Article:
Tuesday, April 3, 2018



OUR CHIEF ADMIRALTY LEGAL CORRESPONDENT, THE LATE LOUIS BRANDEIS, FORMER ASSOCIATE JUSTICE OF THE U.S. SUPREME COURT FROM 1916 to 1939, The only true legal commentator in the nation worthy of the title "ghost writer" 

An injured American seaman injured in the course of his duties  is entitled by common  law that predates the Republic and by 20th century statute to "Maintenance", "Cure", and "Lost Wages" regardless of relative "fault" for the cause of his injuries. This assured "recovery" is to be awarded the injured commercial mariner without him having to prove any fault on the part of the ship owner. But it is not a generous recovery despite its inclusive sounding name.  "Maintenance" refers to the costs to ship owners for providing the seaman a bunk and meals at sea, about enough to pay for a bunk in a flop house ashore. "Cure" refers to the point where medical doctors determine that they can do no more to relieve pain and restore function, nothing in it usually about rehabilitation, or vocational re-training. The mariner who loses a leg generally gets a peg and best wishes. "Lost wages" generally means the normal wage paid to the end of the voyage or contract, its a very lucky seaman who draws much more than a month or two base wages. 

 To many modern international trade mariners. routine over time is an important part of the wages of any voyage. Sometimes an average over time wage provision is negotiated into the shipping articles by a seaman's union. Absent a contract that the court can uphold generally seamen seeking to add over time wages to their lost wage settlement are sent empty away. In the "bad ole days" they could be seen outside the "Stone Frigates" ( seamen's flop houses) of England teaching themselves how to trod a deck on a peg leg.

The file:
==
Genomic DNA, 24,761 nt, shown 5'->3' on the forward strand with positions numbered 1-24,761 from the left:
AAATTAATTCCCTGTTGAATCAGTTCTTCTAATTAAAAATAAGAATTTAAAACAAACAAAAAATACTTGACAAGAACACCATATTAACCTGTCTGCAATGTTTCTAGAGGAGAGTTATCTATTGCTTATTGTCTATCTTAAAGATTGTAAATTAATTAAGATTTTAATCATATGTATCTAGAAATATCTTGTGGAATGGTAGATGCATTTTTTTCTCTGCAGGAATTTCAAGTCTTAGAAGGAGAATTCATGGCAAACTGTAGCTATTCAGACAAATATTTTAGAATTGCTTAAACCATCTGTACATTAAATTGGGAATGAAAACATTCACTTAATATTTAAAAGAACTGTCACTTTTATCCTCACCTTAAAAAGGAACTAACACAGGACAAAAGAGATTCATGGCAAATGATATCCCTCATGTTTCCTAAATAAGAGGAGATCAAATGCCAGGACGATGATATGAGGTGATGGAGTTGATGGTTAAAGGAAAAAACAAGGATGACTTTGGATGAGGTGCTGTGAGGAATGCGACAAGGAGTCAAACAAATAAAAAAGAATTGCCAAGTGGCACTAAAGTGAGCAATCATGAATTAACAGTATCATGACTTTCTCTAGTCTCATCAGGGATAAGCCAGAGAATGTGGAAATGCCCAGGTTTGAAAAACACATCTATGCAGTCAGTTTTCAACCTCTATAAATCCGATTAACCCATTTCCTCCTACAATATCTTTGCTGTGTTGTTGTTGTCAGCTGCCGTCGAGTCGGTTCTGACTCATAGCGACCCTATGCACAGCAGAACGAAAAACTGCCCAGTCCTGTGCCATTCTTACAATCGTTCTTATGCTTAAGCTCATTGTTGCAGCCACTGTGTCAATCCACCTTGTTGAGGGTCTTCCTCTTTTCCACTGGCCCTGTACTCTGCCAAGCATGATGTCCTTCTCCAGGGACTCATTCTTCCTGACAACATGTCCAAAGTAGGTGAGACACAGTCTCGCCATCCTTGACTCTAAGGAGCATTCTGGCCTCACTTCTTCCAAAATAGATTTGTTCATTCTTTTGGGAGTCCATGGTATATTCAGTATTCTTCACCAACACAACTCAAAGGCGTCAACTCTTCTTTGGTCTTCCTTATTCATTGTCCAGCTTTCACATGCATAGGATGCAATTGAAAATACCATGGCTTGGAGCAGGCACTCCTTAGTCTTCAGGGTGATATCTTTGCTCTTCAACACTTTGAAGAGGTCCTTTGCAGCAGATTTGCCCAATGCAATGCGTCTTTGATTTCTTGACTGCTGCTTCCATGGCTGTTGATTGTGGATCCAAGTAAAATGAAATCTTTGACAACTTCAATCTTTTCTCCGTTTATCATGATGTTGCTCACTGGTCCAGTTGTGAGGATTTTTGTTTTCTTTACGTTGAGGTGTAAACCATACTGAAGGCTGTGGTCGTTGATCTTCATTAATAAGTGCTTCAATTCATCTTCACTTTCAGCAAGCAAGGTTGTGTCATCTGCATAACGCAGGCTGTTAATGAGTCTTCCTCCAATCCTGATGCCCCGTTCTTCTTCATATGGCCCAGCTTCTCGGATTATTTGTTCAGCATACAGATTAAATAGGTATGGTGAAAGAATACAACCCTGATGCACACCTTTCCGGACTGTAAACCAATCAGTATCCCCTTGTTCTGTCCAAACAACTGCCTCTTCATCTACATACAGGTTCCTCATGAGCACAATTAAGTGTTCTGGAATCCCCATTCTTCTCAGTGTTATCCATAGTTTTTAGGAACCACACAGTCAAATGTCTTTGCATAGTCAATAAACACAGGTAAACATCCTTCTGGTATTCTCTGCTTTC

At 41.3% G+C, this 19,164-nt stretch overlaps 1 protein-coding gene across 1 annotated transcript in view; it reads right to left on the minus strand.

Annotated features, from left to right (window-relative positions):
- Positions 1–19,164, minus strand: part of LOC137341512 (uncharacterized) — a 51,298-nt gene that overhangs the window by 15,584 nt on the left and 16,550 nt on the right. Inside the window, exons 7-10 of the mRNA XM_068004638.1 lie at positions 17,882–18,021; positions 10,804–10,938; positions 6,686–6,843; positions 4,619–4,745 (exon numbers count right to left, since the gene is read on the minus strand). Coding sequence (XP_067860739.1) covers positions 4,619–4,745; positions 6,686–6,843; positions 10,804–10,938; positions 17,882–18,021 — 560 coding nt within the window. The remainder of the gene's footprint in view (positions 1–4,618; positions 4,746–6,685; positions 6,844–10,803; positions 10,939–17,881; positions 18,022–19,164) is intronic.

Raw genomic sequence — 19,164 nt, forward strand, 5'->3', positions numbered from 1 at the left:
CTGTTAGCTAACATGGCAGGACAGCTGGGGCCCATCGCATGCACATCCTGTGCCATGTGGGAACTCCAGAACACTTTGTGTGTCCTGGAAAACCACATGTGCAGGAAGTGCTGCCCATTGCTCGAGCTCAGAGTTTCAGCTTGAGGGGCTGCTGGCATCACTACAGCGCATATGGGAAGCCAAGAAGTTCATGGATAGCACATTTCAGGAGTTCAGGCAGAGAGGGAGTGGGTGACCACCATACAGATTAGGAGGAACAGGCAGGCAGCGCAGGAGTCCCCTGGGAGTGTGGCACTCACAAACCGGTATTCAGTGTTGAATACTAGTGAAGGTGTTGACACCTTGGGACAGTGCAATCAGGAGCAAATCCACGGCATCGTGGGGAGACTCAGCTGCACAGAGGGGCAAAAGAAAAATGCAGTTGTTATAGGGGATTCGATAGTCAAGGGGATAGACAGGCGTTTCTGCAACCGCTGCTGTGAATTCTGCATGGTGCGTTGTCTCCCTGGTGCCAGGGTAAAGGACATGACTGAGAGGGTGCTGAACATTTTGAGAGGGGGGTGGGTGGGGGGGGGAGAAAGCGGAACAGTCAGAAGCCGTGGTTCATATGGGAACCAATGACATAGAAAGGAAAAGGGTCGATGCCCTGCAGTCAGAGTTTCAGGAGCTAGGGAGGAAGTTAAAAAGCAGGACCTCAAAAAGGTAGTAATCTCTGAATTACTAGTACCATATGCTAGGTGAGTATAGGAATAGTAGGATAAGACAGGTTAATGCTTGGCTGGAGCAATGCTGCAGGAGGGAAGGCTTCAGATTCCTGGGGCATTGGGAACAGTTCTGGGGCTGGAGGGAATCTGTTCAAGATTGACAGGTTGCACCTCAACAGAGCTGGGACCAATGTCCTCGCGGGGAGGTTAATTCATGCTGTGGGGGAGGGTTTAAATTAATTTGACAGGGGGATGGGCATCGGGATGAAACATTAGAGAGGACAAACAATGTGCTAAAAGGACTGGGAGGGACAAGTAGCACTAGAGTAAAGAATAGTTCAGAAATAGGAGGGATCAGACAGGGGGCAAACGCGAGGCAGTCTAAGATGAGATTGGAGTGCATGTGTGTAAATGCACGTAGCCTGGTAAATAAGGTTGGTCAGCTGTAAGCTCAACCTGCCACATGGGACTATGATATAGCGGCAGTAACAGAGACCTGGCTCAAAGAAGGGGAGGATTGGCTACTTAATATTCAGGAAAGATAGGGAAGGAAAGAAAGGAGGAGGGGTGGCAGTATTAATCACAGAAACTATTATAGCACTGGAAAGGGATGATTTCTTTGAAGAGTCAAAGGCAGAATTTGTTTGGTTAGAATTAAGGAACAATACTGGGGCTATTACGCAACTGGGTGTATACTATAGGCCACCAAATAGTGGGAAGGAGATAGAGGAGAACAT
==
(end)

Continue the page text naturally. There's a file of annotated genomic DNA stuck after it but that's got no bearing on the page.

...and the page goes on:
The precedent in these matters is not especially good for the seaman with no or a poorly written contract. Barnes v. Andover Co. L.P. F.2d 630 (3ird Cir.1990) does give courts the authority to impose an over time recovery where evidence is sufficient to demonstrate that the unearned wage rate in a contract or articles is insufficient for the purposes of justice and equity. "Sufficient evidence"and insufficiency and rarely found in the plaintiff seaman's favor. Recently the Third Federal Circuit ruled against a seaman's over time claim setting aside arguments that both the common law and Barnes (Supra) allowed the court to rule in the seaman's favor. In Joyce v. Maersk Line Ltd, Dist. of NJ 16-3553 the lower court ruled against the plaintiff seamen's claim for over time pay and was upheld by the applet court. The standard for proving an over time pay claim as part of the assured no fault recovery of maintenance, cure and lost wages is obviously almost impossibly high. 

 Before the middle of the 20th century the U.S. Navy eliminated its old regulations governing the lives of its enlisted sailors known as the "Rocks and Shoals" in favor of the then new Uniform Code of Military Justice . No equivalent change has occurred yet for the Merchant Mariner, the admiralty system is ancient and full of rocks and shoals over which, more frequently than not, the unlucky seaman is dragged . Mariners and their union reps need to carefully construct and negotiate over time provisions into shipping articles and contracts. Labor contracts too are probably the only way that rehabilitation might find its way into any no fault personal injury recovery.   

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